Jenkins project succumbs to ‘mass exploitation’ of critical Atlassian Confluence vulnerability


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The Jenkins project says it has fallen prey to widespread attacks targeting a critical vulnerability in Confluence, Atlassian’s team collaboration software.

Attackers compromised Jenkins’ deprecated Confluence service last week, revealed the team behind the eponymous open source automation server on Saturday (September 4).

“We responded immediately by taking the affected server offline while we investigated the potential impact,” the Jenkins team said in a blog post.

“At this time we have no reason to believe that any Jenkins releases, plugins, or source code have been affected.”

Patches ‘cannot wait’

Attackers abused an Open Graph Navigation Library (OGNL) injection flaw – the same vulnerability type involved in the notorious 2017 Equifax hack – capable of leading to remote code execution (RCE) in Confluence Server and Data Center instances.

Rated CVSS 9.8, the bug (CVE-2021-26084) was disclosed in a Confluence security advisory published on August 25.

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With exploit proof-of-concepts circulating, US CyberCOM underlined the urgency of updating vulnerable systems in a tweet issued on Friday (September 3), ahead of the US Labor Day holiday weekend.

“Mass exploitation of Atlassian Confluence CVE-2021-26084 is ongoing and expected to accelerate,” the agency warned. “Please patch immediately if you haven’t already – this cannot wait until after the weekend.”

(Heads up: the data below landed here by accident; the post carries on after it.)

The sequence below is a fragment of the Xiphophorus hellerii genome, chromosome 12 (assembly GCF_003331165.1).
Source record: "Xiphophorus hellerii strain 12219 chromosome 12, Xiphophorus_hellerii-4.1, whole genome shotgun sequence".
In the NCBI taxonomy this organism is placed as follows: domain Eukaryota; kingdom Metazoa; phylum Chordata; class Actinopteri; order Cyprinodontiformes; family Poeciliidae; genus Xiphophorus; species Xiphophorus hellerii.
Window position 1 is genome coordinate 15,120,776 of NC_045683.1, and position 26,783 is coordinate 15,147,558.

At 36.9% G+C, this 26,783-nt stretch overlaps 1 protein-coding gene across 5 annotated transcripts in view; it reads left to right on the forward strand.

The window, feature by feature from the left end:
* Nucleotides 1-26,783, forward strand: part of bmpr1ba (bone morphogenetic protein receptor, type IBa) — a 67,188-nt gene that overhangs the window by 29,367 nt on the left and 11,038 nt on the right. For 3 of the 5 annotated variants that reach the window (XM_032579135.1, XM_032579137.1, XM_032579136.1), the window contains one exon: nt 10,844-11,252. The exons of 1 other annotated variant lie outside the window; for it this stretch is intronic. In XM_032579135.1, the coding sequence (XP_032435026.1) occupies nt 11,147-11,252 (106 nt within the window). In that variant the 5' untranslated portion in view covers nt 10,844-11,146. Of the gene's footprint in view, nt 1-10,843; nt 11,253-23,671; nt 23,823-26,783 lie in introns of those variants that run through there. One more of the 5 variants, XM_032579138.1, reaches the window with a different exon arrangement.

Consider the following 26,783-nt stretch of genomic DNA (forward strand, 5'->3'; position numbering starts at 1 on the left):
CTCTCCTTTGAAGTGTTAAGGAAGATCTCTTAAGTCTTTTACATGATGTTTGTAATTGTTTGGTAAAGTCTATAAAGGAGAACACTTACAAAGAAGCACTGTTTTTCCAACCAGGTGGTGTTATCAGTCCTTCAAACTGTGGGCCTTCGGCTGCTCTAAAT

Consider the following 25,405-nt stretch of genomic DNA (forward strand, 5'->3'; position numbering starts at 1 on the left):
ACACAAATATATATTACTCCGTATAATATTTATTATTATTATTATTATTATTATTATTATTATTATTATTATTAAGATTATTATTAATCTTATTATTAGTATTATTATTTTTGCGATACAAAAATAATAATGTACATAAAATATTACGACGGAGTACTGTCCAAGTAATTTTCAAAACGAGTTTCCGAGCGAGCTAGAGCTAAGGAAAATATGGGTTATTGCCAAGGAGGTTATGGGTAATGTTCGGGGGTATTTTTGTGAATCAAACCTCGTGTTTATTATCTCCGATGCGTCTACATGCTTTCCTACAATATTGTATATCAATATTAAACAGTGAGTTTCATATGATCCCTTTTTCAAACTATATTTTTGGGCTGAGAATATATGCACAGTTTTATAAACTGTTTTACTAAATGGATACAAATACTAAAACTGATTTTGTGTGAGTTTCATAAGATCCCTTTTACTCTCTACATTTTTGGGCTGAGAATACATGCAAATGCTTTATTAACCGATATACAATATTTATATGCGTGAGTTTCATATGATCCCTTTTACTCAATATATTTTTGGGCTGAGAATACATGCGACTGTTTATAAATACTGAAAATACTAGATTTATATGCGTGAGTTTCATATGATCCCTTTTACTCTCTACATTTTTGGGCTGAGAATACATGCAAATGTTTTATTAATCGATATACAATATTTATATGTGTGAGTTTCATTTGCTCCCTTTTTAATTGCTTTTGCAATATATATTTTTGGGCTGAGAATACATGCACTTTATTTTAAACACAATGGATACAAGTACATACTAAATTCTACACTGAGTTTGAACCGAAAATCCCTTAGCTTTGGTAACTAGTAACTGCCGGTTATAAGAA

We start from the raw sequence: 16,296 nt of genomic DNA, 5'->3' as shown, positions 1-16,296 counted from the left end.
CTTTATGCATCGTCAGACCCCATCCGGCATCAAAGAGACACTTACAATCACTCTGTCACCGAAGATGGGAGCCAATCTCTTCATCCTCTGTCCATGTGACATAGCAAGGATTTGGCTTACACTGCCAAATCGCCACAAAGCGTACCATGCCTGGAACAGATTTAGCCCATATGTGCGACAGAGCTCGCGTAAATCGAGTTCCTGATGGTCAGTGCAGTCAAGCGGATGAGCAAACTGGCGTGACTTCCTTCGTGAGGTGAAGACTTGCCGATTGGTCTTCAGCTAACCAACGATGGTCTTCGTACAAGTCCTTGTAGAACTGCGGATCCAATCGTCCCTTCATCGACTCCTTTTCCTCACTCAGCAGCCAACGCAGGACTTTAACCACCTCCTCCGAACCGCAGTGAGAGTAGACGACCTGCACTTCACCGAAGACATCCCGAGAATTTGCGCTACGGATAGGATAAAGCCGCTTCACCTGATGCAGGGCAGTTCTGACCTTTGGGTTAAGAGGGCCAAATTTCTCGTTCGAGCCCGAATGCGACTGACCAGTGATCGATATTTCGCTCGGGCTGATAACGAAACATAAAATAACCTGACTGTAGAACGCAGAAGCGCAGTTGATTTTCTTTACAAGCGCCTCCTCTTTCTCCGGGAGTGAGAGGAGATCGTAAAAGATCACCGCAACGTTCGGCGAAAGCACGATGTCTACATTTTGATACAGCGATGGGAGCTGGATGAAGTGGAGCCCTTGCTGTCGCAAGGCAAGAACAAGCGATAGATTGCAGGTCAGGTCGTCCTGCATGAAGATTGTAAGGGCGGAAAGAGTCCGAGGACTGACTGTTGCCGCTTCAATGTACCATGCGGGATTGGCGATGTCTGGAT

In the latest update to a blog post tracking the issue, infosec firm Censys revealed how many customers were heeding such warnings, observing a drop in the number of vulnerable Confluence instances from 14,562 on August 25 to 8,597 on September 5.

Monero miner

The Jenkins Project said attackers managed to install what it believed was a Monero miner in a container running an affected Confluence instance.

However, “from there an attacker would not be able to access much of our other infrastructure”, it said.

Nevertheless, Jenkins is “assuming the worst” and halting releases “until we re-establish a chain of trust with our developer community”.

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Although Jenkins said there was no indication that developer credentials were stolen during the attack, it has applied a universal password reset to its integrated identity system, with which Confluence is integrated.

The compromised Confluence service, which was switched to read-only mode in 2019 as Jenkins began migrating documentation and changelogs to GitHub repositories, has now been “permanently disabled”.

Jenkins has also “rotated privileged credentials and taken proactive measures to further reduce the scope of access across our infrastructure”.

The team added: “We are working closely with our colleagues at the Linux Foundation and the Continuous Delivery Foundation to ensure that infrastructure which is not directly managed by the Jenkins project is also scrutinized.”

Updates and workaround

The vulnerability was addressed in on-premise Confluence versions 6.13.23, 7.4.11, 7.11.6, 7.12.5, and 7.13.0. Most previous versions are vulnerable to the flaw.

Atlassian has provided a script that serves as a temporary workaround if updates cannot be applied immediately.

Confluence Cloud customers are not affected.

Credit for discovering the vulnerability goes to security researcher Benny Jacob.

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